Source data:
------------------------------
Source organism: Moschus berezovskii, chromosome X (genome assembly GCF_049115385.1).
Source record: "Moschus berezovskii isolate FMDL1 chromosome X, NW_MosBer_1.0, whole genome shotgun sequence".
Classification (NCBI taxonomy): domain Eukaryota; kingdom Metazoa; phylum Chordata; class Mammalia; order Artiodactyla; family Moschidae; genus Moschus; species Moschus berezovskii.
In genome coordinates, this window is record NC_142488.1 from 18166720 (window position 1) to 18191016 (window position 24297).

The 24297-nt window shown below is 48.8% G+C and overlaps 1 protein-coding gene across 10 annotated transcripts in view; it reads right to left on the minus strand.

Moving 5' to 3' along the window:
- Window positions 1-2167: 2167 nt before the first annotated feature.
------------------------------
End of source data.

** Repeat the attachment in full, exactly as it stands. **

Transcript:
Source organism: Moschus berezovskii, chromosome X (genome assembly GCF_049115385.1).
Source record: "Moschus berezovskii isolate FMDL1 chromosome X, NW_MosBer_1.0, whole genome shotgun sequence".
Classification (NCBI taxonomy): domain Eukaryota; kingdom Metazoa; phylum Chordata; class Mammalia; order Artiodactyla; family Moschidae; genus Moschus; species Moschus berezovskii.
In genome coordinates, this window is record NC_142488.1 from 18166720 (window position 1) to 18191016 (window position 24297).

The 24297-nt window shown below is 48.8% G+C and overlaps 1 protein-coding gene across 10 annotated transcripts in view; it reads right to left on the minus strand.

Moving 5' to 3' along the window:
- Window positions 1-2167: 2167 nt before the first annotated feature.